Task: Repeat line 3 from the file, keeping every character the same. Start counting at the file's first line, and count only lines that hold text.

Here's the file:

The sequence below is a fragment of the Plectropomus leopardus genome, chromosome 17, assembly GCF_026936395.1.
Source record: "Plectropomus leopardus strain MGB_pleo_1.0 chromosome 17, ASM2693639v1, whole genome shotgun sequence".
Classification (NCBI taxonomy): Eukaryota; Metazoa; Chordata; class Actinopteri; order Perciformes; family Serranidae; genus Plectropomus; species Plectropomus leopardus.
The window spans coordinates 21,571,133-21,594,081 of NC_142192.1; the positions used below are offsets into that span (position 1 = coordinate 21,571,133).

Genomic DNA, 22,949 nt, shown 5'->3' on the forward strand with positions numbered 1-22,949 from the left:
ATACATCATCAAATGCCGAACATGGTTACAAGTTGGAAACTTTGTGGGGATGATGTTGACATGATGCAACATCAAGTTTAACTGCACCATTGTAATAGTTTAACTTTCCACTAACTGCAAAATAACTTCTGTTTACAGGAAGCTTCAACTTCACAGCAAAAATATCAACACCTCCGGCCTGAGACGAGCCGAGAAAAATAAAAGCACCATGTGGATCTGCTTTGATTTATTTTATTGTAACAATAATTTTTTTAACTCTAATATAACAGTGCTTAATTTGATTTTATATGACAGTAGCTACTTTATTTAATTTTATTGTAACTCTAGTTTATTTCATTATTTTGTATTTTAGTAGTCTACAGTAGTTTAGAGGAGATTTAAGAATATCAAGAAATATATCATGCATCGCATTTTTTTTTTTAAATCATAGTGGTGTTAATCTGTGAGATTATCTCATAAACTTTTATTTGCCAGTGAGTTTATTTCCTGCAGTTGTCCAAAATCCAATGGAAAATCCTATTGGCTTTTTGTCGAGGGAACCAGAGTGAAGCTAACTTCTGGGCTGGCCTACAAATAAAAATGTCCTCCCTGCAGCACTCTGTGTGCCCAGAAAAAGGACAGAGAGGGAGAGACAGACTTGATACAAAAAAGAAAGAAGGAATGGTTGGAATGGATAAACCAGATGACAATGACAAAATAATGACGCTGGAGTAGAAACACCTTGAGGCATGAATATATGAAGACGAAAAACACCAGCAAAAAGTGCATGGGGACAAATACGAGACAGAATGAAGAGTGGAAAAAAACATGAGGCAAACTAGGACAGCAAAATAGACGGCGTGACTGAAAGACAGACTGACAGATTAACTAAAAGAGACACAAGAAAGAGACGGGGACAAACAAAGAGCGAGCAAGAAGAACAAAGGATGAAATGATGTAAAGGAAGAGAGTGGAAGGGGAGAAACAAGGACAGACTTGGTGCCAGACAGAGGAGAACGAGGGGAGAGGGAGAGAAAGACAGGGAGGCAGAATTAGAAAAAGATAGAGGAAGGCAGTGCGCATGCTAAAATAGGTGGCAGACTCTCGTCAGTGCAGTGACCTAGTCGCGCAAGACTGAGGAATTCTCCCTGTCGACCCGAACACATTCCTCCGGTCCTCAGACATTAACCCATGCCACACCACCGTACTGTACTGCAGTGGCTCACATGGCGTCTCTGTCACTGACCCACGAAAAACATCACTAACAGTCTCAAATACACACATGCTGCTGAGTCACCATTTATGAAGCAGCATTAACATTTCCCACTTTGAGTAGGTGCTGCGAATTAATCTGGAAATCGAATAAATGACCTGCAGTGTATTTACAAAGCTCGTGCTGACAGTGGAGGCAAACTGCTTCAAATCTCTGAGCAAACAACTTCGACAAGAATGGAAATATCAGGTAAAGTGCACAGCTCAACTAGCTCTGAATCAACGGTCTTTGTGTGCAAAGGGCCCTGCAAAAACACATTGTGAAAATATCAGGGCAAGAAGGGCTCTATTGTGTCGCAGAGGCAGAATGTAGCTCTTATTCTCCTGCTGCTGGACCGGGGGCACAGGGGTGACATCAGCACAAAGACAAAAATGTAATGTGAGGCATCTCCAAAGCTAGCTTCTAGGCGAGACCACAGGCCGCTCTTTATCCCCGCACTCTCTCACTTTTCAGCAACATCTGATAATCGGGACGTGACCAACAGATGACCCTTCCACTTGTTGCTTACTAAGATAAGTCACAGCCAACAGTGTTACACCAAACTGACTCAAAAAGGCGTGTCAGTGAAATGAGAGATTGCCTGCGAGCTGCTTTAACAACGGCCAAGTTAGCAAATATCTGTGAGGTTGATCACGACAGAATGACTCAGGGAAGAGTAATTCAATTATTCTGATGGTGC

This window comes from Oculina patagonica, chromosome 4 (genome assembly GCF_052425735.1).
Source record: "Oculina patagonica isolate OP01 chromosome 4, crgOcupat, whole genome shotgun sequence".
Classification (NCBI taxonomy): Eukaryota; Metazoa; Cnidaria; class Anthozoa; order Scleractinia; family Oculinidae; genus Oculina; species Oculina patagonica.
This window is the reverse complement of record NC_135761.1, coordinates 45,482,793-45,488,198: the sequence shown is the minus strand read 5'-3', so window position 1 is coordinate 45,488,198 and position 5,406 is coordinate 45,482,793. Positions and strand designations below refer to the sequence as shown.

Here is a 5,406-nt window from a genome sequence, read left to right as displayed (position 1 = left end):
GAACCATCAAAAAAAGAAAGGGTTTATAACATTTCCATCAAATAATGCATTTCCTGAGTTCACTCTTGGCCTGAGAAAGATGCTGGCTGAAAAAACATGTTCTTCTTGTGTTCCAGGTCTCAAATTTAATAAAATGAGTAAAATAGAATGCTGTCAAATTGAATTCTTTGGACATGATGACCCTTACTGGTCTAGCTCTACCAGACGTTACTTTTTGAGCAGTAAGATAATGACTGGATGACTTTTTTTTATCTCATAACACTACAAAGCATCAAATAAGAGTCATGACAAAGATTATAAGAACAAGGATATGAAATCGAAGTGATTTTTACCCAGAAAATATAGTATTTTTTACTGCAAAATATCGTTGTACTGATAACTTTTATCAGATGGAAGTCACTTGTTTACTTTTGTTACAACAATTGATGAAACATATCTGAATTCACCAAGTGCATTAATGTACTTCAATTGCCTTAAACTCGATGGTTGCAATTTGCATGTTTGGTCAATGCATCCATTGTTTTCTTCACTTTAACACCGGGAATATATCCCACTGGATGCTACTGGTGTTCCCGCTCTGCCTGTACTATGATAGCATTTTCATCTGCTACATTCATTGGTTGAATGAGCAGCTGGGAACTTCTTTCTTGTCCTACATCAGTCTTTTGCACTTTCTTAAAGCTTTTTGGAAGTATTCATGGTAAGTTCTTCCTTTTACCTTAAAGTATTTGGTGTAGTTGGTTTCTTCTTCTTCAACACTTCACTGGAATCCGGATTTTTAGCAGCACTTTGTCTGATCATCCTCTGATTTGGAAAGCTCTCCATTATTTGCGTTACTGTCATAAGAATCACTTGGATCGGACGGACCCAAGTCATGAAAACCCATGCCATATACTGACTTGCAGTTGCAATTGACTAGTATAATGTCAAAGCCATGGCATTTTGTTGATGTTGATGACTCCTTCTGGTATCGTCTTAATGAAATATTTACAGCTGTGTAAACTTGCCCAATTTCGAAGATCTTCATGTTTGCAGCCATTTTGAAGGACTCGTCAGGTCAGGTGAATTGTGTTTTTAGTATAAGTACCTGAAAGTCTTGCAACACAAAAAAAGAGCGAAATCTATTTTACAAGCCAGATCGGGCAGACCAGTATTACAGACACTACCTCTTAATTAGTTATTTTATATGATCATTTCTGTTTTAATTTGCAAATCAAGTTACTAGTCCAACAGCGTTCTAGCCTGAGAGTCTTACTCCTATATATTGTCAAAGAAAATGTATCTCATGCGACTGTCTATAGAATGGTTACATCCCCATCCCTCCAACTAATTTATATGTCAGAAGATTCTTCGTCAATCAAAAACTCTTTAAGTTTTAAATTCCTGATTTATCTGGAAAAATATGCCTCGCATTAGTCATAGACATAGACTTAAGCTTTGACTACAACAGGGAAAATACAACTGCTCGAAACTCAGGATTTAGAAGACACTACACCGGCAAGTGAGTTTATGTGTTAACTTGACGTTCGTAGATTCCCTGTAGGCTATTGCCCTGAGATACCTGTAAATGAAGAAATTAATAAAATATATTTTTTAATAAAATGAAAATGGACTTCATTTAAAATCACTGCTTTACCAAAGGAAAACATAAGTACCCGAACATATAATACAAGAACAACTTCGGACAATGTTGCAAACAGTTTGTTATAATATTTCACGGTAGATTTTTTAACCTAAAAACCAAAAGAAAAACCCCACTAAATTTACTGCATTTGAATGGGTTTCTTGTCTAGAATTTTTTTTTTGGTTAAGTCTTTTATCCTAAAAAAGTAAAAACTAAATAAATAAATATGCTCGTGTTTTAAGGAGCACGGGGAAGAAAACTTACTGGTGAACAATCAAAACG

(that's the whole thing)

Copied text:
Classification (NCBI taxonomy): Eukaryota; Metazoa; Chordata; class Actinopteri; order Perciformes; family Serranidae; genus Plectropomus; species Plectropomus leopardus.